JSC recommends Mahube Molemela for Judge President

Judge Mahube Molemela has been recommended for the appointment of Judge President of the Free State High court. The recommendation was made by the Judicial Service Commission (JSC) in Cape Town on Tuesday evening. 

The JSC is interviewing candidates for vacancies in the high courts in the Free State, Eastern Cape and Western Cape, as well as the Labour Court and the Water Board.  Molemela was among four other candidates – judges Connie Mocumie, Jake Moloi and Mojafela Rampai. Molemela was the only candidate who was not interviewed during the first round of interviews for the post in April. The JSC did not make an appointment then. 

Earlier Molemela told the JSC: “I don’t mean to be cocky but if you appoint me it won’t be based on my gender. No self-respecting judge accepts appointment based solely on their gender. … I am meritorious. The fact that I’m a woman is just an added advantage.”

She identified challenges in the high court that needed addressing. These included court roll management. She said the court roll had at times been circulated to judges on the Friday before their cases began on Monday.  Molemela said this put additional stress on judges. She is also a CCMA commissioner and said on Tuesday that her mediation training would come in handy when resolving tensions on the bench.  Molemela said she was confident that she would command the respect of the other judges despite the existence of more senior judges on the bench.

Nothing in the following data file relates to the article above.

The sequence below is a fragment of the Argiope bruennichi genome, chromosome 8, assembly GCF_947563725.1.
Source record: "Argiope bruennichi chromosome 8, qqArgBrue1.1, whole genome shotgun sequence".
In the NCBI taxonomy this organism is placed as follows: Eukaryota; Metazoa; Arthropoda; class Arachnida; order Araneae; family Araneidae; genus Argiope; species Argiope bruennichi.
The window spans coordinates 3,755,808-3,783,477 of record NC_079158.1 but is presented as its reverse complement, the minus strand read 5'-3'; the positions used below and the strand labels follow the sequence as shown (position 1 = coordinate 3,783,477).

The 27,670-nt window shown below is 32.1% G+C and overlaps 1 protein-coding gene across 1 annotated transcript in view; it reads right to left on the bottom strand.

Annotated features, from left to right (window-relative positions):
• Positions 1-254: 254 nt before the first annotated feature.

Earlier on Tuesday, the issue of gender transformation in the judiciary was a strong theme. Candidates lamented the blockages that female lawyers and judges face within the legal profession. These include a “boys club”, which gate-keeps positions for its peers, and a head start given to their male counterparts by virtue of their historical privilege, which necessarily means male candidates are more experienced. 

Both female candidates, Molemela and Mocumie, on Tuesday explained that in the profession, judges are invited to act in the high courts by their peers. It is not customary for a candidate to ask to be appointed as an acting judge. This leaves the cherry picking of prospective judges up to the “boys club”, which has traditionally dominated the industry, generally.

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Sarah Evans
Sarah Evans

Sarah Evans interned at the Diamond Fields Advertiser in Kimberley for three years before completing an internship at the Mail & Guardian Centre for Investigative Journalism (amaBhungane). She went on to work as a Mail & Guardian news reporter with areas of interest including crime, law, governance and the nexus between business and politics. 

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